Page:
Netanyahu is also on record (though he tried to deny it) as saying that Israel ought to take advantage of a Middle East war to expel the Palestinian population.
The Palestinians don't get a look in for the British MPs' letter, any more than they would at Ariel. For the writers it is supposedly enough that the land swaps" - based on settlements which are against international law - have been accepted by "international leaders". Perhaps they should tell us more.
The issue of Israeli expansion and settlements was thrust into the realm of cultural expression and theatre two years ago, when a new cultural centre was opened with Israeli government support in the city settlement of Ariel.
Dozens of Israeli theatre actors, playwrights and directors signed a pledge that they would not have anything to do with this project, seeing it as part of the government's effort to "normalise" illegal settlements and Netanyahu's claim that Ariel was an an "integral part of the State of Israel". They saw this as an obstacle to peace, and their objection as a matter of conscience, even if it meant loss of patronage and income.
Despite threats to withold funds, and denunciation as "draft evaders and traitors", the list of objectors grew, and was reinforced by some 150 academics supporting the actors. Among those who added their names were playwright Yehoshua Sobol, whose Holocaust play "Ghetto" has been peformed in Britain, and writers David Grossman, Amos Oz and A.B.Yehoshua. Their letter said:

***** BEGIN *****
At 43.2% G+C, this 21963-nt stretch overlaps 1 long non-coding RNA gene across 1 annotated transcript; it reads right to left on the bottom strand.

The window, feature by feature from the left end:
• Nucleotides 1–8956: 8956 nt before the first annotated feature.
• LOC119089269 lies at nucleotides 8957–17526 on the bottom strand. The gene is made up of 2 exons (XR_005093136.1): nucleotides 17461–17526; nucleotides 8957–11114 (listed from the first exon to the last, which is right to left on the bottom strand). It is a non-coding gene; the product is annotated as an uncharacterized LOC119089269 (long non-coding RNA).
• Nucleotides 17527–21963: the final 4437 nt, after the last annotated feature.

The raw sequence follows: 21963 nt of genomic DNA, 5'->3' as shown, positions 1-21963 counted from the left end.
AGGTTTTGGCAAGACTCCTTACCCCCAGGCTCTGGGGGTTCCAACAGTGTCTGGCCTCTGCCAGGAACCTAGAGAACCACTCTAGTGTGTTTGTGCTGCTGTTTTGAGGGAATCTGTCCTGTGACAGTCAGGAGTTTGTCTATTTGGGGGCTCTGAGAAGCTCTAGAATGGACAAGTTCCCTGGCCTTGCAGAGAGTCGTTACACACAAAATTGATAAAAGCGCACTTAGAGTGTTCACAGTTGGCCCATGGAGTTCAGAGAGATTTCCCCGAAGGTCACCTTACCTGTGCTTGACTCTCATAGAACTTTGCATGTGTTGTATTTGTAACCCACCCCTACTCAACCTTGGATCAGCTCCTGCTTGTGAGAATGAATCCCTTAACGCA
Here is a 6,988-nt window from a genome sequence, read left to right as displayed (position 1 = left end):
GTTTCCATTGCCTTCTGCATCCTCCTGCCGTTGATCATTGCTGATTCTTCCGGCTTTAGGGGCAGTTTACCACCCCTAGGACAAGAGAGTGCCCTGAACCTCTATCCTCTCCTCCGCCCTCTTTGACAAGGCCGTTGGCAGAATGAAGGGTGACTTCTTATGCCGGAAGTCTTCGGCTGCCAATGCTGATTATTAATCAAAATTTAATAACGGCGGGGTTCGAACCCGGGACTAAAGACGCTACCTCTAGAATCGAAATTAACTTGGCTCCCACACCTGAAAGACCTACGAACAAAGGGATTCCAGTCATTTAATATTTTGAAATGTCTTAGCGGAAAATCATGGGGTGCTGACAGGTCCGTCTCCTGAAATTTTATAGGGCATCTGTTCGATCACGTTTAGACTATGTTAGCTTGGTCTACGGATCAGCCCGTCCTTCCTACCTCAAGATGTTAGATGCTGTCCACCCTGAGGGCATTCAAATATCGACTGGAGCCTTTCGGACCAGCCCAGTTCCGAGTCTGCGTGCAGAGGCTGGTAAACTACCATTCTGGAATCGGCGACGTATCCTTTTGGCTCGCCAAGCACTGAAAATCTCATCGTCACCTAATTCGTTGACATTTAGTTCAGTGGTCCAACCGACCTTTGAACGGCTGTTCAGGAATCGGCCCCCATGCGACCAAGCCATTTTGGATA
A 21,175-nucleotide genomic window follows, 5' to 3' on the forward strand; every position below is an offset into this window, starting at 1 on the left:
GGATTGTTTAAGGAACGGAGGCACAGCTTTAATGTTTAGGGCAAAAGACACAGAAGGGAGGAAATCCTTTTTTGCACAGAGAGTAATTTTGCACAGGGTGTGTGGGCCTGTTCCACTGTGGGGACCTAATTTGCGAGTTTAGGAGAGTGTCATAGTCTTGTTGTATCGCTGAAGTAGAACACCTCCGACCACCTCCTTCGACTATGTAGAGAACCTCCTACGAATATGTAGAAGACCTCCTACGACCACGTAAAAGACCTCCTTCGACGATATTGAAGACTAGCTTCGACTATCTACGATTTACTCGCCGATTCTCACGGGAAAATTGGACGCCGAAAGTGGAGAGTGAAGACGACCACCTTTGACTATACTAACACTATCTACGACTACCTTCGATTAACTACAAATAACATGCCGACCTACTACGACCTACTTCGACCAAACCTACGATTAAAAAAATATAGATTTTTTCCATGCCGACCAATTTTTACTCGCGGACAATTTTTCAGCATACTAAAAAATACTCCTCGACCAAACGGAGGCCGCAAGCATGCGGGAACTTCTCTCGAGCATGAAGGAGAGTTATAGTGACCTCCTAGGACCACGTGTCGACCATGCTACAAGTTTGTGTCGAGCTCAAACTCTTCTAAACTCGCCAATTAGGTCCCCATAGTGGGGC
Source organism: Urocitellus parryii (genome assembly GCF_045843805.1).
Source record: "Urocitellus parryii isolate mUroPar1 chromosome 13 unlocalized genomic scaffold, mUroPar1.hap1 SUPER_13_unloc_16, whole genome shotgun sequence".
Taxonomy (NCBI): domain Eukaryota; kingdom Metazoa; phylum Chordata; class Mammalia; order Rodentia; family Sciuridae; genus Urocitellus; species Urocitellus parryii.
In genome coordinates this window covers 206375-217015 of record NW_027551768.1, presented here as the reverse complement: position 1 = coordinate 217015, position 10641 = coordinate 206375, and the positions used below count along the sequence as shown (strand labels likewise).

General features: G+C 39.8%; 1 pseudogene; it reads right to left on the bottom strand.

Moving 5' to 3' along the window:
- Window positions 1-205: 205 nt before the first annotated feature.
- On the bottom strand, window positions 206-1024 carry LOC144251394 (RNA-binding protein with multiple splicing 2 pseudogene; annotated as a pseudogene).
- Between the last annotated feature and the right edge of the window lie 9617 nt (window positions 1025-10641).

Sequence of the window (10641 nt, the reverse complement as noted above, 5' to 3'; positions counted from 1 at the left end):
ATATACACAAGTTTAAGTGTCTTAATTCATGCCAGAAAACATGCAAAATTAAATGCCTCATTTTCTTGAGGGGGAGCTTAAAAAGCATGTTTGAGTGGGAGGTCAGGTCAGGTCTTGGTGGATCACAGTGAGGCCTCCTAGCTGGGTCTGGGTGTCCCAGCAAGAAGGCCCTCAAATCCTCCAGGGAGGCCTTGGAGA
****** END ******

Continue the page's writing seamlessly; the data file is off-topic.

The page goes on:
"We, the undersigned, express our support and solidarity with the theater artists refusing to perform in Ariel. Freedom of creation and freedom of opinion are the cornerstones of a free and democratic society. Not too long ago, we marked the 43rd anniversary of the Israeli occupation. Legitimization and acceptance of the settler enterprise cause critical damage to Israel's chances of achieving a peace accord with its Palestinian neighbors."
Bringing up the rear, in November 2010 a group of education students from Beit Berl College informed the college administration that they would not be willing to complete their teacher training with a project at an educational facility in Ariel. "We will not teach beyond the Green Line (pre 1967 border) the students said. They were supported by the student union though not all its members agreed, and the principal said he would have to respect the students' decision.
"Meanwhile, " as Ha'aretz had reported on August 31, 2010 , "some 300 persons gathered yesterday outside the Habimah Theater in Tel Aviv to protest its decision to perform in Ariel when its new cultural center opens this November.
Participating in the protest were MKs Dov Khenin (Hadash ), Nitzan Horowitz and Haim Oron (Meretz ), actors Hana Meron, Oded Kotler, playwright Yehoshua Sobol, former MKs Yael Dayan and Zahava Gal-On, and former editor-in-chief of Maariv Doron Galezer."
MKs means Members of the Knesset. And I'd choose the wisdom of these Israeli artists, writers, academics and members of the Knesset over the conditioned knee jerks of some British Zionist hacks who have got the needle stuck, or Tory members of parliament airing their ignorance.
That said, and whatever one thinks of the Habima row, the Tory MPs may have done us a favour in talking about what "international leaders" are ready to endorse. It could be they are echoing what some of their leaders are too shy to come out with openly, or what the Israeli government is assuming they will accept. The world is a stage, and not all the actors perform in theatres.
And for some light relief (unless you're one of the voters of Corby), Mrs.Mensch on an Ocupation she did not support: